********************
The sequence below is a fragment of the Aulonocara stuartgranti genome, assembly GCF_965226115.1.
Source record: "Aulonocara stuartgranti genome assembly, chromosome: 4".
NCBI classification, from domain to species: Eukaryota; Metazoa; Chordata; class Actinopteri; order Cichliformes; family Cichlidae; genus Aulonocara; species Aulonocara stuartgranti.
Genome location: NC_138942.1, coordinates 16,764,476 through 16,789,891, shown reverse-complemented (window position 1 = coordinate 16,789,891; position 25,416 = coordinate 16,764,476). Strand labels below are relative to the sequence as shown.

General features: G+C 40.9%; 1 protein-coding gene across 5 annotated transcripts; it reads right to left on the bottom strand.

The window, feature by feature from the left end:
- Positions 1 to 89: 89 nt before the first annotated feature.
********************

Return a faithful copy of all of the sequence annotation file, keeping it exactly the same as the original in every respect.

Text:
The sequence below is a fragment of the Aulonocara stuartgranti genome, assembly GCF_965226115.1.
Source record: "Aulonocara stuartgranti genome assembly, chromosome: 4".
NCBI classification, from domain to species: Eukaryota; Metazoa; Chordata; class Actinopteri; order Cichliformes; family Cichlidae; genus Aulonocara; species Aulonocara stuartgranti.
Genome location: NC_138942.1, coordinates 16,764,476 through 16,789,891, shown reverse-complemented (window position 1 = coordinate 16,789,891; position 25,416 = coordinate 16,764,476). Strand labels below are relative to the sequence as shown.

General features: G+C 40.9%; 1 protein-coding gene across 5 annotated transcripts; it reads right to left on the bottom strand.

The window, feature by feature from the left end:
- Positions 1 to 89: 89 nt before the first annotated feature.